When American Pharoah became the first Triple Crown winner since 1978 last week, he made history in more ways than one. In addition to becoming the most famous horse in the world, he also changed the closed captioning of one particular word forever: “Pharaoh.”
It was a popular news story when it first broke: how American Pharoah’s owners misspelled “Pharaoh,” on some official paperwork. There was an internet contest held to name the horse, and allegedly, the winning entrant was the one that spelled the name incorrectly. There’s some controversy surrounding the mistake, but regardless, the horse will forever be known as American Pharoah.
Since the horse has most likely reached Secretariat’s fame level, he will be referred to in the media for years to come. Our realtime captioners now must be extra careful when they phonetically write “Pharaoh,” (ancient Egyptian ruler, SNL cast member) or “Pharoah” (prize-winning horse) on their steno machines!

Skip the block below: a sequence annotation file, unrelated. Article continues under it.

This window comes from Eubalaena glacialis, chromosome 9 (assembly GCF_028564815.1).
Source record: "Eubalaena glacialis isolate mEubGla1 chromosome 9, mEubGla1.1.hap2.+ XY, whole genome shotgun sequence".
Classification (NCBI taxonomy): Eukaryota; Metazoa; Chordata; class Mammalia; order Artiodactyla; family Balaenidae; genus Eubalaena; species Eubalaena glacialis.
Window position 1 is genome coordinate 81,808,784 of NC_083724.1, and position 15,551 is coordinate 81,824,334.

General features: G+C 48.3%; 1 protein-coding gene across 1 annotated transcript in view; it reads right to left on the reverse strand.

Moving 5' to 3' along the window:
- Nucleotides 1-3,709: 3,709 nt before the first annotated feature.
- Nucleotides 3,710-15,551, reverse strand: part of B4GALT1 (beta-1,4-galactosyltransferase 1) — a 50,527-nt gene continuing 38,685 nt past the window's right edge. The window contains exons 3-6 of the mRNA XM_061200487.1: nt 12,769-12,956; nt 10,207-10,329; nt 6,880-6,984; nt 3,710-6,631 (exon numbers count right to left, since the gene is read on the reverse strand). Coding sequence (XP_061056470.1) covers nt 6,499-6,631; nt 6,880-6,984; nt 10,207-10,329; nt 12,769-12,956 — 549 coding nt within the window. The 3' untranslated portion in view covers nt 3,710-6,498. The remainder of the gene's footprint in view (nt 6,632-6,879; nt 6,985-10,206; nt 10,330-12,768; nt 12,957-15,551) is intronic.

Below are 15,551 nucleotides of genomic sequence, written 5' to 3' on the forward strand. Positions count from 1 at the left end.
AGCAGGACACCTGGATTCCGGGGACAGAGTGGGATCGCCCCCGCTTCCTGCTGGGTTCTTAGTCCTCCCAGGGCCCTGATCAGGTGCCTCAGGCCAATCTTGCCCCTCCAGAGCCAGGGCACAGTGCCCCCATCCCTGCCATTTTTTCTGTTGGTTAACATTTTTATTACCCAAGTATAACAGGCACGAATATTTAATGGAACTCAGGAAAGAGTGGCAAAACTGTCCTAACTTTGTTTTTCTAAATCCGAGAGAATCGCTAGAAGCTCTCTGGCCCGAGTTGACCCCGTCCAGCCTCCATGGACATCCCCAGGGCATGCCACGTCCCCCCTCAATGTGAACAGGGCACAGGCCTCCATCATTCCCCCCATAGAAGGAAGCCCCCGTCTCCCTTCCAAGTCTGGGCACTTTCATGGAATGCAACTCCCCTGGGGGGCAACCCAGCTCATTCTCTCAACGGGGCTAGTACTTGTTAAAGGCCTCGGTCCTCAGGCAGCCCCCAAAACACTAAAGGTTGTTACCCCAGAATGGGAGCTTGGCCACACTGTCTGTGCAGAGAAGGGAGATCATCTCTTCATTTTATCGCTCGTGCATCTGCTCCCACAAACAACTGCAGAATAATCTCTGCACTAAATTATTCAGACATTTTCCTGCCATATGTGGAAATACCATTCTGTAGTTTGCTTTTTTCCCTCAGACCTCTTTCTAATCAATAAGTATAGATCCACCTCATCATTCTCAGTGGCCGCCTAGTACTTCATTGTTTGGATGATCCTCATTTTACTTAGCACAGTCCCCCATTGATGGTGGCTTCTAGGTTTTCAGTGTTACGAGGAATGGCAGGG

The combo will be added to every captioner’s list of homonyms requiring different keystroke combinations: hear/here, they’re/there/their, and Smith/Smyth. (There are a lot of NHL players with both names!) This will probably be a staple of sports captioning dictionaries for a very long time.
Our offline department is also affected by the spelling error! Any treatment sheet they create for programs referring to horse racing must always include American Pharoah.
Not only was the incorrect spelling trending on social media, but it was certainly “trending” here at VITAC as well! One seemingly tiny mistake has made a pretty big impact, at least when it comes to captioning!